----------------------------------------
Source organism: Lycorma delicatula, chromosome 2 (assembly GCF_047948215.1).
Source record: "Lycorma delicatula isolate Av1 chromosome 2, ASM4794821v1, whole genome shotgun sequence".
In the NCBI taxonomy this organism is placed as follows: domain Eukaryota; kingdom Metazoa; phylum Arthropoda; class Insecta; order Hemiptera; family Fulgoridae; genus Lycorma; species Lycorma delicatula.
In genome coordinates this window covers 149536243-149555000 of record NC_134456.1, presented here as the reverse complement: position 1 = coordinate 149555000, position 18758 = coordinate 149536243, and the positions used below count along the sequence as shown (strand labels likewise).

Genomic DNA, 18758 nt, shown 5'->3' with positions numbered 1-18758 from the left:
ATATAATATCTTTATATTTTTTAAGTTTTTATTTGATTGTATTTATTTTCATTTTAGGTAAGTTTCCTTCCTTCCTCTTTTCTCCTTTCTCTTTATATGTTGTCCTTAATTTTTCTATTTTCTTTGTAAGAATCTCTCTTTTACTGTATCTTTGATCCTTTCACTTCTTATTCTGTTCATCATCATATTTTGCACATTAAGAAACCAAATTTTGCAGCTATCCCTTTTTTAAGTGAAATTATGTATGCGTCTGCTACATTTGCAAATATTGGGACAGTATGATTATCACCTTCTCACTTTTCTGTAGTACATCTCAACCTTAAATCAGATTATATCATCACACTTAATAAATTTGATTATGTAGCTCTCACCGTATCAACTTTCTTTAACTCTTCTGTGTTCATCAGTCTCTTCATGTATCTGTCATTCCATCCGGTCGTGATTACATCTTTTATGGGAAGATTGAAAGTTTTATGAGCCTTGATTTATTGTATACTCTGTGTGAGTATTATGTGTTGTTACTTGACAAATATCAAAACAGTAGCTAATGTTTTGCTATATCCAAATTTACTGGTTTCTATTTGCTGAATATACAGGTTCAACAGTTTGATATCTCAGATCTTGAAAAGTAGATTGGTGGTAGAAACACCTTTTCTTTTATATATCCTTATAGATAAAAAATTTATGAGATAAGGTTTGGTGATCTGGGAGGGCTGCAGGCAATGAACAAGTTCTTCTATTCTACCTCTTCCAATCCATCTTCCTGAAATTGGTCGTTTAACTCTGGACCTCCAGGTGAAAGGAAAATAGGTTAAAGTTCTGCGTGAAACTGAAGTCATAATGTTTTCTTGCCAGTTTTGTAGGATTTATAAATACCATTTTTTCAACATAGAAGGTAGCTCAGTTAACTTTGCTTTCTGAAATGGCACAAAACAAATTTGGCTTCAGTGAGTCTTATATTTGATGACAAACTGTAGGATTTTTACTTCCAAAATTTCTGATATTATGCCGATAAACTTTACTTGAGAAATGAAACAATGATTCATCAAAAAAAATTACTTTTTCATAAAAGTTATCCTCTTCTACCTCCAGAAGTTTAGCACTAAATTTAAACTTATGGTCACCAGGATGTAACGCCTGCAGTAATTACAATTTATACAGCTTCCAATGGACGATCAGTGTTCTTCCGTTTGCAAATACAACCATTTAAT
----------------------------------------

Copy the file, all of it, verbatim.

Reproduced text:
Source organism: Lycorma delicatula, chromosome 2 (assembly GCF_047948215.1).
Source record: "Lycorma delicatula isolate Av1 chromosome 2, ASM4794821v1, whole genome shotgun sequence".
In the NCBI taxonomy this organism is placed as follows: domain Eukaryota; kingdom Metazoa; phylum Arthropoda; class Insecta; order Hemiptera; family Fulgoridae; genus Lycorma; species Lycorma delicatula.
In genome coordinates this window covers 149536243-149555000 of record NC_134456.1, presented here as the reverse complement: position 1 = coordinate 149555000, position 18758 = coordinate 149536243, and the positions used below count along the sequence as shown (strand labels likewise).

Genomic DNA, 18758 nt, shown 5'->3' with positions numbered 1-18758 from the left:
ATATAATATCTTTATATTTTTTAAGTTTTTATTTGATTGTATTTATTTTCATTTTAGGTAAGTTTCCTTCCTTCCTCTTTTCTCCTTTCTCTTTATATGTTGTCCTTAATTTTTCTATTTTCTTTGTAAGAATCTCTCTTTTACTGTATCTTTGATCCTTTCACTTCTTATTCTGTTCATCATCATATTTTGCACATTAAGAAACCAAATTTTGCAGCTATCCCTTTTTTAAGTGAAATTATGTATGCGTCTGCTACATTTGCAAATATTGGGACAGTATGATTATCACCTTCTCACTTTTCTGTAGTACATCTCAACCTTAAATCAGATTATATCATCACACTTAATAAATTTGATTATGTAGCTCTCACCGTATCAACTTTCTTTAACTCTTCTGTGTTCATCAGTCTCTTCATGTATCTGTCATTCCATCCGGTCGTGATTACATCTTTTATGGGAAGATTGAAAGTTTTATGAGCCTTGATTTATTGTATACTCTGTGTGAGTATTATGTGTTGTTACTTGACAAATATCAAAACAGTAGCTAATGTTTTGCTATATCCAAATTTACTGGTTTCTATTTGCTGAATATACAGGTTCAACAGTTTGATATCTCAGATCTTGAAAAGTAGATTGGTGGTAGAAACACCTTTTCTTTTATATATCCTTATAGATAAAAAATTTATGAGATAAGGTTTGGTGATCTGGGAGGGCTGCAGGCAATGAACAAGTTCTTCTATTCTACCTCTTCCAATCCATCTTCCTGAAATTGGTCGTTTAACTCTGGACCTCCAGGTGAAAGGAAAATAGGTTAAAGTTCTGCGTGAAACTGAAGTCATAATGTTTTCTTGCCAGTTTTGTAGGATTTATAAATACCATTTTTTCAACATAGAAGGTAGCTCAGTTAACTTTGCTTTCTGAAATGGCACAAAACAAATTTGGCTTCAGTGAGTCTTATATTTGATGACAAACTGTAGGATTTTTACTTCCAAAATTTCTGATATTATGCCGATAAACTTTACTTGAGAAATGAAACAATGATTCATCAAAAAAAATTACTTTTTCATAAAAGTTATCCTCTTCTACCTCCAGAAGTTTAGCACTAAATTTAAACTTATGGTCACCAGGATGTAACGCCTGCAGTAATTACAATTTATACAGCTTCCAATGGACGATCAGTGTTCTTCCGTTTGCAAATACAACCATTTAAT